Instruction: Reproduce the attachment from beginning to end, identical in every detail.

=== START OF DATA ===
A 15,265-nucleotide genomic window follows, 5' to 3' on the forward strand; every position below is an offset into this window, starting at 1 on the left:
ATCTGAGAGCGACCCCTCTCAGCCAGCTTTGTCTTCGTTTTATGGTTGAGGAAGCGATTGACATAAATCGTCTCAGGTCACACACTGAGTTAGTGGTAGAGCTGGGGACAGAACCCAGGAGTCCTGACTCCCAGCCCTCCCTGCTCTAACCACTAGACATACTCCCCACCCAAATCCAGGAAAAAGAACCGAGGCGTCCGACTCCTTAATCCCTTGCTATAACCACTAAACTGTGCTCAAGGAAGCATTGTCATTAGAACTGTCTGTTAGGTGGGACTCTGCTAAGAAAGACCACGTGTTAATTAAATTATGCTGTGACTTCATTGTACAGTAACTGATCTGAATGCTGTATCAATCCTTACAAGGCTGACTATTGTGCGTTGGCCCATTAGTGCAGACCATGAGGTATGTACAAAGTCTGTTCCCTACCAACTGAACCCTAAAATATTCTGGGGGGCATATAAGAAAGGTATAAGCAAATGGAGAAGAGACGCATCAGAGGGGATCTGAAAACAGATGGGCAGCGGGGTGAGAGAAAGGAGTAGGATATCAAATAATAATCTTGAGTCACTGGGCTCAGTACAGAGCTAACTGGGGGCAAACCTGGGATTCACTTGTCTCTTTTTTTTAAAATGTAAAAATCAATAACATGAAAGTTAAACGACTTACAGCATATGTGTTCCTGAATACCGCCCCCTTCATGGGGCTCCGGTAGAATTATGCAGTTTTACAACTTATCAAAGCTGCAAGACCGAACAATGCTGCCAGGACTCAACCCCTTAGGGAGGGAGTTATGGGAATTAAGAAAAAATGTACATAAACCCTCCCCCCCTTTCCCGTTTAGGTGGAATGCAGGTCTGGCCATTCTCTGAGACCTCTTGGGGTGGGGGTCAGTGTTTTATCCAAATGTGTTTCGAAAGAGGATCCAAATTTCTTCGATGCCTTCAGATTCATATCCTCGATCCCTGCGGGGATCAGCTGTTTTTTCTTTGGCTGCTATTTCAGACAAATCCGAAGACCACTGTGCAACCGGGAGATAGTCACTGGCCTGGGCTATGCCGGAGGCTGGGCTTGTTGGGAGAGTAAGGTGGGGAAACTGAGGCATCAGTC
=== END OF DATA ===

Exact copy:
A 15,265-nucleotide genomic window follows, 5' to 3' on the forward strand; every position below is an offset into this window, starting at 1 on the left:
ATCTGAGAGCGACCCCTCTCAGCCAGCTTTGTCTTCGTTTTATGGTTGAGGAAGCGATTGACATAAATCGTCTCAGGTCACACACTGAGTTAGTGGTAGAGCTGGGGACAGAACCCAGGAGTCCTGACTCCCAGCCCTCCCTGCTCTAACCACTAGACATACTCCCCACCCAAATCCAGGAAAAAGAACCGAGGCGTCCGACTCCTTAATCCCTTGCTATAACCACTAAACTGTGCTCAAGGAAGCATTGTCATTAGAACTGTCTGTTAGGTGGGACTCTGCTAAGAAAGACCACGTGTTAATTAAATTATGCTGTGACTTCATTGTACAGTAACTGATCTGAATGCTGTATCAATCCTTACAAGGCTGACTATTGTGCGTTGGCCCATTAGTGCAGACCATGAGGTATGTACAAAGTCTGTTCCCTACCAACTGAACCCTAAAATATTCTGGGGGGCATATAAGAAAGGTATAAGCAAATGGAGAAGAGACGCATCAGAGGGGATCTGAAAACAGATGGGCAGCGGGGTGAGAGAAAGGAGTAGGATATCAAATAATAATCTTGAGTCACTGGGCTCAGTACAGAGCTAACTGGGGGCAAACCTGGGATTCACTTGTCTCTTTTTTTTAAAATGTAAAAATCAATAACATGAAAGTTAAACGACTTACAGCATATGTGTTCCTGAATACCGCCCCCTTCATGGGGCTCCGGTAGAATTATGCAGTTTTACAACTTATCAAAGCTGCAAGACCGAACAATGCTGCCAGGACTCAACCCCTTAGGGAGGGAGTTATGGGAATTAAGAAAAAATGTACATAAACCCTCCCCCCCTTTCCCGTTTAGGTGGAATGCAGGTCTGGCCATTCTCTGAGACCTCTTGGGGTGGGGGTCAGTGTTTTATCCAAATGTGTTTCGAAAGAGGATCCAAATTTCTTCGATGCCTTCAGATTCATATCCTCGATCCCTGCGGGGATCAGCTGTTTTTTCTTTGGCTGCTATTTCAGACAAATCCGAAGACCACTGTGCAACCGGGAGATAGTCACTGGCCTGGGCTATGCCGGAGGCTGGGCTTGTTGGGAGAGTAAGGTGGGGAAACTGAGGCATCAGTC